Erich Lessing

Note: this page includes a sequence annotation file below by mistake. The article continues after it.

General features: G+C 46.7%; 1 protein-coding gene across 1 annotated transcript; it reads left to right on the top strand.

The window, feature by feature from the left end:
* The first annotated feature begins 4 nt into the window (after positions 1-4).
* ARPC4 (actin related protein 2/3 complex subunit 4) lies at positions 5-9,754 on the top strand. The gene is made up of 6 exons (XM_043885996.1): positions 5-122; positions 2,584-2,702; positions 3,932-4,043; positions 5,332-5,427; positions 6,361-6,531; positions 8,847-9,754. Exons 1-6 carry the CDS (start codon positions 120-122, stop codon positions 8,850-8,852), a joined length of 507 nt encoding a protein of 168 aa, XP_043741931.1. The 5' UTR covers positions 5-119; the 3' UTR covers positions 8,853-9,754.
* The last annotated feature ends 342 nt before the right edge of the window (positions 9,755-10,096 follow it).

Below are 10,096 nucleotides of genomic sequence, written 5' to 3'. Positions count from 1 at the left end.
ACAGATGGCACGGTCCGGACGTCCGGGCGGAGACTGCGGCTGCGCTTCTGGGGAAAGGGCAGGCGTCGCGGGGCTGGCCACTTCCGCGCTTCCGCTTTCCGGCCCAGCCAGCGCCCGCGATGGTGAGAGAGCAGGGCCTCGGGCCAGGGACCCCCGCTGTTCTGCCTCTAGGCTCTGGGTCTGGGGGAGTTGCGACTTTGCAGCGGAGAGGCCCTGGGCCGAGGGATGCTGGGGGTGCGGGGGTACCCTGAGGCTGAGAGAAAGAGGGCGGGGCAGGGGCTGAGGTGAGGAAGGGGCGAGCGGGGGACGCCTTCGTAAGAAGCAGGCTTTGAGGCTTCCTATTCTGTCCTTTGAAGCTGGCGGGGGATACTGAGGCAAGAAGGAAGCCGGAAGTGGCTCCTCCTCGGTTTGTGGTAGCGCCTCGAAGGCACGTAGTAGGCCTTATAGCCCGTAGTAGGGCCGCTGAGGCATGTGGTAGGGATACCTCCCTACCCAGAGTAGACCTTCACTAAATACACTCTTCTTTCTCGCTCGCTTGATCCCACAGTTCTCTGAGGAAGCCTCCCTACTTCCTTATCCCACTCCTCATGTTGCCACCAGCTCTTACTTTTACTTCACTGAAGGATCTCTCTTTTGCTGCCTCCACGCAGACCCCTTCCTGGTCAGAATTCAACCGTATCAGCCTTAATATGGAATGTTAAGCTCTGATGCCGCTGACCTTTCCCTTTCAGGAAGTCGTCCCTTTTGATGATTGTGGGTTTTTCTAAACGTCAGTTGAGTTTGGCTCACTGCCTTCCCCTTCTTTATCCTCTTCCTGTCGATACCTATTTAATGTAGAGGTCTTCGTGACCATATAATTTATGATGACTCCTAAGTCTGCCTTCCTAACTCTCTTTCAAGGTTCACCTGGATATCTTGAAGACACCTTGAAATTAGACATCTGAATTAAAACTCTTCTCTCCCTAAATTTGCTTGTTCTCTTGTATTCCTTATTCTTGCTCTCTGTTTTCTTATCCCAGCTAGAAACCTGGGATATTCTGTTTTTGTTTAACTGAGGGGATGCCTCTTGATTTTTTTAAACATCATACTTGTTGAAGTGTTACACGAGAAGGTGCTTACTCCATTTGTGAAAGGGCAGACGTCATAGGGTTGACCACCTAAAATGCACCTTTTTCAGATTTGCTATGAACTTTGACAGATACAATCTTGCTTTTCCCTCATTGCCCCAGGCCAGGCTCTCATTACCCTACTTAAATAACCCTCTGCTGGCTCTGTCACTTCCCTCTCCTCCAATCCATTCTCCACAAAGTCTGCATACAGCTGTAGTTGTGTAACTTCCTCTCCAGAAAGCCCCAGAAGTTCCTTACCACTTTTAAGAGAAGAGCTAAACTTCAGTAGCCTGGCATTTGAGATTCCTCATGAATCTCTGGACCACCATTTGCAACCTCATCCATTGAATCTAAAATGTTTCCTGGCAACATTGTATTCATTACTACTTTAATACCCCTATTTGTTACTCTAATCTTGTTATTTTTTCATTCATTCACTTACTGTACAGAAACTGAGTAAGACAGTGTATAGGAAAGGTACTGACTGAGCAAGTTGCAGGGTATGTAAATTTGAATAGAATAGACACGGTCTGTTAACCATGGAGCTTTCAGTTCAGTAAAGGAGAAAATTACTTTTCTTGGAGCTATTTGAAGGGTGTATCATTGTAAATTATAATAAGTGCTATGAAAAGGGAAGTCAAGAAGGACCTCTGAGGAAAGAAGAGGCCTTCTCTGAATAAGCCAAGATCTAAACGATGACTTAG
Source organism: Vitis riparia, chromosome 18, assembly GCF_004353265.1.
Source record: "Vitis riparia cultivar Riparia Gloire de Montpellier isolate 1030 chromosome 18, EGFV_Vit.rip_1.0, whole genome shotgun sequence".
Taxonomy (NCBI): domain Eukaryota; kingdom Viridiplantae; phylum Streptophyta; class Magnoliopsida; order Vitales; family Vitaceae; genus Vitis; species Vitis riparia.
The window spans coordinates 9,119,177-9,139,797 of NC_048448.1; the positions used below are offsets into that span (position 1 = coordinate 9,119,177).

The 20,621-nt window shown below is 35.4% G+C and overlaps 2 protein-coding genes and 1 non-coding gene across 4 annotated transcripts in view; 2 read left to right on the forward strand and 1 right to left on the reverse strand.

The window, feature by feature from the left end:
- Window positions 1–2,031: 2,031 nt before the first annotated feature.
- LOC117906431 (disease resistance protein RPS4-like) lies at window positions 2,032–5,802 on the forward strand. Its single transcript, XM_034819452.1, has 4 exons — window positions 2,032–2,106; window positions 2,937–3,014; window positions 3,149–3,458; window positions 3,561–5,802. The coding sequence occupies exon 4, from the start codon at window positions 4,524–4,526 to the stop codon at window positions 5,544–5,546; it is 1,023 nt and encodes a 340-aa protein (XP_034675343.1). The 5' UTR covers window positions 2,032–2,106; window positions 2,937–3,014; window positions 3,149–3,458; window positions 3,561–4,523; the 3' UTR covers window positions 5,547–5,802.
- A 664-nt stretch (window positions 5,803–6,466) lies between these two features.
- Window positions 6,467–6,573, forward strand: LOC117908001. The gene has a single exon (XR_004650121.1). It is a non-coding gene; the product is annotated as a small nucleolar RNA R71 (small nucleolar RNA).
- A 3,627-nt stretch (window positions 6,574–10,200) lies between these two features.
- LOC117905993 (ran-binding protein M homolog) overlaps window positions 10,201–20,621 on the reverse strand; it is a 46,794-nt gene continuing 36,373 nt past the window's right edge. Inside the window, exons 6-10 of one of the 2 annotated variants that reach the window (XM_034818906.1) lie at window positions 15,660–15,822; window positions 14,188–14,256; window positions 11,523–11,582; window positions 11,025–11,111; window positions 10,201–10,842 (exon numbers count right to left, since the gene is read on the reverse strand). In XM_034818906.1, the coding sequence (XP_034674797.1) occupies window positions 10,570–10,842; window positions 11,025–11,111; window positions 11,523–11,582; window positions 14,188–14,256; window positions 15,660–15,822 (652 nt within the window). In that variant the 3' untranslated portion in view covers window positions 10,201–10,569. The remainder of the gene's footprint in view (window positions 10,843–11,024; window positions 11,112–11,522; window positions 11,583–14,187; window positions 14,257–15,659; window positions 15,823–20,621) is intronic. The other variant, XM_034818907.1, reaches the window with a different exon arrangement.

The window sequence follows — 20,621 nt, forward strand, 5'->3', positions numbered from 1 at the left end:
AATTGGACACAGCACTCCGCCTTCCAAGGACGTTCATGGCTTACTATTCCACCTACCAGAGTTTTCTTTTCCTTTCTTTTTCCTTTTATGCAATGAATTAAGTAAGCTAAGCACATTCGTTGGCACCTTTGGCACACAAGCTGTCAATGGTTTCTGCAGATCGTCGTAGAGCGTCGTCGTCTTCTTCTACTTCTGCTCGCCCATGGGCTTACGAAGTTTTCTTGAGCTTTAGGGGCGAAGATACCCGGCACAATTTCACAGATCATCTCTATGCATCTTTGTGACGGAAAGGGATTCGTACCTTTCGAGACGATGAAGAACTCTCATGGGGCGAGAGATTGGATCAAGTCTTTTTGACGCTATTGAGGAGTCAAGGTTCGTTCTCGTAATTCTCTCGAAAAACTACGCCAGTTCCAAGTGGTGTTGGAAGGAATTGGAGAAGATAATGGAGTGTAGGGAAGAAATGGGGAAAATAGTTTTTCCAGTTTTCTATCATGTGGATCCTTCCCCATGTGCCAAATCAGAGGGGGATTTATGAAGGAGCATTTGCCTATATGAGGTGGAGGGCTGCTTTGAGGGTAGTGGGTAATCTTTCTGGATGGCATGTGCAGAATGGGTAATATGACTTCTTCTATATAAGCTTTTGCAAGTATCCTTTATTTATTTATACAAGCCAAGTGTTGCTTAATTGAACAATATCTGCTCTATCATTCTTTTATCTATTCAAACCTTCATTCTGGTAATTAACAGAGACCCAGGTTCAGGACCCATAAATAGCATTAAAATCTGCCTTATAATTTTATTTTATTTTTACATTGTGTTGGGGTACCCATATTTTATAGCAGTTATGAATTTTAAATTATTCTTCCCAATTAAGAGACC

King Shishak of Egypt, in the fifth year of the reign of the Judahite king Rehoboam (928–911 B.C.E.), “took the fortified cities of Judah and came as far as Jerusalem” (2 Chronicles 12:4). Pharaoh Sheshonq I (945–924 B.C.E.), called Shishak in the Bible, campaigned in Israel and Judah and had a victory stela carved at the temple to Amun in Karnak. Sheshonq also drew up lists boasting of his conquests, among them Arad, Gibeon and Megiddo (where archaeologists have uncovered another victory stela erected by Sheshonq). In this regard, the Bible records a substantively accurate chronology, even if the books of Kings and Chronicles were not put into their final form until hundreds of years after Sheshonq’s invasion. How did these memories remain alive so long? Author Nadav Na’aman suggests that scribes, employed by the Jerusalem court, recorded historical events in their annals, which were later used by the Biblical authors to compose Israel’s history. Na’aman concludes that the relatively unimportant Rehoboam probably was not responsible for creating the office of court scribe; rather, that office was likely instituted during the united monarchy of David or Solomon, as the Bible relates (see, for example, 1 Kings 4:3).